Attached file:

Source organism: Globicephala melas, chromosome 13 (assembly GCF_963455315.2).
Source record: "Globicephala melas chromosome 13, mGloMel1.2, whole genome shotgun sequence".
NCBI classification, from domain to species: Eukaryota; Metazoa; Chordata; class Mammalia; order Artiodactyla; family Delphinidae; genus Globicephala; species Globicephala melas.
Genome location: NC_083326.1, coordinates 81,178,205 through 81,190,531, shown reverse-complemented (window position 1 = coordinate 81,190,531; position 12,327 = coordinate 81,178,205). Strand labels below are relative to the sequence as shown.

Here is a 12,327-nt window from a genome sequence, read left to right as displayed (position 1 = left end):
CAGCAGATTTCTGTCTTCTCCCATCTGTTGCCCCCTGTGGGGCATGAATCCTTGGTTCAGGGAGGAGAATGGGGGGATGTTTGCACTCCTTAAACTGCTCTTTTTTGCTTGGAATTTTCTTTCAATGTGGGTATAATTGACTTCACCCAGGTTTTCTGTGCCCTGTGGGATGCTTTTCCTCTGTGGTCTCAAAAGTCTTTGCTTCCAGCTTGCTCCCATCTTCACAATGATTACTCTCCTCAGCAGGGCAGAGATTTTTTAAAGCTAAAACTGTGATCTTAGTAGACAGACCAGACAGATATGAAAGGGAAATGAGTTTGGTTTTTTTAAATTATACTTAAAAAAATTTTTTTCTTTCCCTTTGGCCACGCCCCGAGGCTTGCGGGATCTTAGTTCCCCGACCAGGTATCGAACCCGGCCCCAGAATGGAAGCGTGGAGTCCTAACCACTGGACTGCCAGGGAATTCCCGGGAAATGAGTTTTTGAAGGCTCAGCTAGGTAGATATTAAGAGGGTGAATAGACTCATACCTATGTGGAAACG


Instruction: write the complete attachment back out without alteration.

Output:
Source organism: Globicephala melas, chromosome 13 (assembly GCF_963455315.2).
Source record: "Globicephala melas chromosome 13, mGloMel1.2, whole genome shotgun sequence".
NCBI classification, from domain to species: Eukaryota; Metazoa; Chordata; class Mammalia; order Artiodactyla; family Delphinidae; genus Globicephala; species Globicephala melas.
Genome location: NC_083326.1, coordinates 81,178,205 through 81,190,531, shown reverse-complemented (window position 1 = coordinate 81,190,531; position 12,327 = coordinate 81,178,205). Strand labels below are relative to the sequence as shown.

Here is a 12,327-nt window from a genome sequence, read left to right as displayed (position 1 = left end):
CAGCAGATTTCTGTCTTCTCCCATCTGTTGCCCCCTGTGGGGCATGAATCCTTGGTTCAGGGAGGAGAATGGGGGGATGTTTGCACTCCTTAAACTGCTCTTTTTTGCTTGGAATTTTCTTTCAATGTGGGTATAATTGACTTCACCCAGGTTTTCTGTGCCCTGTGGGATGCTTTTCCTCTGTGGTCTCAAAAGTCTTTGCTTCCAGCTTGCTCCCATCTTCACAATGATTACTCTCCTCAGCAGGGCAGAGATTTTTTAAAGCTAAAACTGTGATCTTAGTAGACAGACCAGACAGATATGAAAGGGAAATGAGTTTGGTTTTTTTAAATTATACTTAAAAAAATTTTTTTCTTTCCCTTTGGCCACGCCCCGAGGCTTGCGGGATCTTAGTTCCCCGACCAGGTATCGAACCCGGCCCCAGAATGGAAGCGTGGAGTCCTAACCACTGGACTGCCAGGGAATTCCCGGGAAATGAGTTTTTGAAGGCTCAGCTAGGTAGATATTAAGAGGGTGAATAGACTCATACCTATGTGGAAACG